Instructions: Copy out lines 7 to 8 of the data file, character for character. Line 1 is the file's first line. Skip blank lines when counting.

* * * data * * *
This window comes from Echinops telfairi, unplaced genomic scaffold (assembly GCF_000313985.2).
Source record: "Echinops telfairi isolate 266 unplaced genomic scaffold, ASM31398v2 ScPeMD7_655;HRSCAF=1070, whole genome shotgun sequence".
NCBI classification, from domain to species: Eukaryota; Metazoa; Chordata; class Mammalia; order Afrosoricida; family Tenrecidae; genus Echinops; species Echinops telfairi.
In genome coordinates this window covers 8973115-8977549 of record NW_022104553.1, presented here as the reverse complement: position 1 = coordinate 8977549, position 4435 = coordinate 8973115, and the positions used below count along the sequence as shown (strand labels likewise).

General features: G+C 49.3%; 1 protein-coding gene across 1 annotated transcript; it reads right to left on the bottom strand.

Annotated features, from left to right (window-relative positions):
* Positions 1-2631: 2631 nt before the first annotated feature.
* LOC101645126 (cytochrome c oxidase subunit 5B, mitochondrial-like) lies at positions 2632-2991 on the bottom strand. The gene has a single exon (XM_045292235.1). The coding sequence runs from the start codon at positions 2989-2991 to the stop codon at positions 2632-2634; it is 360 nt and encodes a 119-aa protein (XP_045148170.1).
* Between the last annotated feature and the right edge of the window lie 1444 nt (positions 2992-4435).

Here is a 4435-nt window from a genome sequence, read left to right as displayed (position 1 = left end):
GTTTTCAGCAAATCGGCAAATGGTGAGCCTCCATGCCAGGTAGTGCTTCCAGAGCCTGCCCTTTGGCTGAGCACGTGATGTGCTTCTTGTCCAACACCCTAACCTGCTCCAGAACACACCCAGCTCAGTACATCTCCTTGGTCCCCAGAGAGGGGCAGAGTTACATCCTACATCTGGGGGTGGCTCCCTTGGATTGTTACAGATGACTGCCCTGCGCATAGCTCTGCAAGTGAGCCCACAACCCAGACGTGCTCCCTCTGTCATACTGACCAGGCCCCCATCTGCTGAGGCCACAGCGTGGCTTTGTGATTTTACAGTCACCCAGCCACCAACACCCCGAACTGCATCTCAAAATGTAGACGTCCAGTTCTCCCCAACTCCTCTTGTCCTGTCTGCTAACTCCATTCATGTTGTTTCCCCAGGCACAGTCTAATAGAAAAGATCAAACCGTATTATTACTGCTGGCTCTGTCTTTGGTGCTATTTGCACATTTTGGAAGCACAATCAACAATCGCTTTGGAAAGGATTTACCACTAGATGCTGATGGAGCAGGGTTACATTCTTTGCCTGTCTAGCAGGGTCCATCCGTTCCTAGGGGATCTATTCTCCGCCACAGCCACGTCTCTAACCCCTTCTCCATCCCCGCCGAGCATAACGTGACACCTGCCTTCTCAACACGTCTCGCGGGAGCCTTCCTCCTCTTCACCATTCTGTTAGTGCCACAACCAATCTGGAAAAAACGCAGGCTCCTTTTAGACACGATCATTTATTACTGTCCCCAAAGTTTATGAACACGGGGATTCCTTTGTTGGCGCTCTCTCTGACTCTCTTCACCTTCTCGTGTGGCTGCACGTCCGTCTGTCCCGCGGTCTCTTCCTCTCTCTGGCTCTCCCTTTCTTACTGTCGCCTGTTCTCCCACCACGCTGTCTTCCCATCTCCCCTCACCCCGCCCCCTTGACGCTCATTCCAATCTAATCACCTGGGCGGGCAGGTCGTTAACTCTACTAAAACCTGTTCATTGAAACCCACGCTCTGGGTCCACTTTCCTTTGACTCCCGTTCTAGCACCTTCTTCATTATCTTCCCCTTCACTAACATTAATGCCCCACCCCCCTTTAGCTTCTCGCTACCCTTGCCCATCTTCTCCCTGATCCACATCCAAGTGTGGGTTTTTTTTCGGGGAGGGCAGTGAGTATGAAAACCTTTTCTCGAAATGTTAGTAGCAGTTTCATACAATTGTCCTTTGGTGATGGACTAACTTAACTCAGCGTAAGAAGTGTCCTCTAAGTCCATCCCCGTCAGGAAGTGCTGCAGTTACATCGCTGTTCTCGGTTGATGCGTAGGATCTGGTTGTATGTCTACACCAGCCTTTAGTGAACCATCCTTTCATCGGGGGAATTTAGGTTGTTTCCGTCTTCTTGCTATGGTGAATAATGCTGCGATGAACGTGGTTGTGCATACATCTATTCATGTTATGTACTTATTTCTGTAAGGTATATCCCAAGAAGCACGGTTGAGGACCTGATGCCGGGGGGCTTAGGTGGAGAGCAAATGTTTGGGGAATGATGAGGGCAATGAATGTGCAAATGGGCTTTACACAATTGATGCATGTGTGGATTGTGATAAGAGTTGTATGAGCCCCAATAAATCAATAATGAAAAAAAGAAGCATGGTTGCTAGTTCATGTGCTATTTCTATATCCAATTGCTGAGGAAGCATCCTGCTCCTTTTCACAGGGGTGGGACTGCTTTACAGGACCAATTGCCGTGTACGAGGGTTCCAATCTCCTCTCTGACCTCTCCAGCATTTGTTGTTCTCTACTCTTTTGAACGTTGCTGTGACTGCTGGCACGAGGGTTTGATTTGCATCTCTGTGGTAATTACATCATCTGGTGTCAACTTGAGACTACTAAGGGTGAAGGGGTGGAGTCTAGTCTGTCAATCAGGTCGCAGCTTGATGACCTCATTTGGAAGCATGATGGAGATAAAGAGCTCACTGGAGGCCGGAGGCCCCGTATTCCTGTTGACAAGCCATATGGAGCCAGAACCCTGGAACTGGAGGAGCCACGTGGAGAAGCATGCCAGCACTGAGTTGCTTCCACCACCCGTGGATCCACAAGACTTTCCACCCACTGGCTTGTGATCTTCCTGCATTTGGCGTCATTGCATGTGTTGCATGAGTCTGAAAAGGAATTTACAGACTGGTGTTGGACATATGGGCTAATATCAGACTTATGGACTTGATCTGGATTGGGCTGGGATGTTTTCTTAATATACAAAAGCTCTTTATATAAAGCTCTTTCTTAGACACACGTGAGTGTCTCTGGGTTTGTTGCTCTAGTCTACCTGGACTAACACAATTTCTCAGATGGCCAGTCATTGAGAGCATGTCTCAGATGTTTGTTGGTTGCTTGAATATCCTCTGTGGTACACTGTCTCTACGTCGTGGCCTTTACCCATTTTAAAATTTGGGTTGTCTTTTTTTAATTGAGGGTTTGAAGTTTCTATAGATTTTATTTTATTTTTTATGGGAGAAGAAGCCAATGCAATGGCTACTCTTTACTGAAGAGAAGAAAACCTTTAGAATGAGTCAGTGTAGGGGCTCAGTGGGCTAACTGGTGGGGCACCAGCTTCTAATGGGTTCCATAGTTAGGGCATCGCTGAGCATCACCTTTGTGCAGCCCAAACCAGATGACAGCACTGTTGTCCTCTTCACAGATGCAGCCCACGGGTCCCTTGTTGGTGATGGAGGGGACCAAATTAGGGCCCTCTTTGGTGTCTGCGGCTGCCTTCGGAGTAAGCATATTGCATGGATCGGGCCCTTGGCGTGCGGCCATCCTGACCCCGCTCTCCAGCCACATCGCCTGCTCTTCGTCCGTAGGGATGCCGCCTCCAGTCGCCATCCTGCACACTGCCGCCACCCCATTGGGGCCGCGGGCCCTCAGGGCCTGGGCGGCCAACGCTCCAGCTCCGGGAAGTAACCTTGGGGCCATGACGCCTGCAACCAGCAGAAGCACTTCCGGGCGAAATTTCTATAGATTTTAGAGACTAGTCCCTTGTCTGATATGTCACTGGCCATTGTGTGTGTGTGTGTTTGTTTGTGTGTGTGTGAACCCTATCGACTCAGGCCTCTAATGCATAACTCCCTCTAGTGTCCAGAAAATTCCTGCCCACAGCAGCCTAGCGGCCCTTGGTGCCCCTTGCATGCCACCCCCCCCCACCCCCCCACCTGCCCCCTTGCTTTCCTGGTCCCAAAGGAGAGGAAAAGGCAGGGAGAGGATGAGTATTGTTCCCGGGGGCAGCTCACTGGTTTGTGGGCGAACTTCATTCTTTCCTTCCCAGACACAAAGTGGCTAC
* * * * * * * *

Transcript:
* Positions 1-2631: 2631 nt before the first annotated feature.
* LOC101645126 (cytochrome c oxidase subunit 5B, mitochondrial-like) lies at positions 2632-2991 on the bottom strand. The gene has a single exon (XM_045292235.1). The coding sequence runs from the start codon at positions 2989-2991 to the stop codon at positions 2632-2634; it is 360 nt and encodes a 119-aa protein (XP_045148170.1).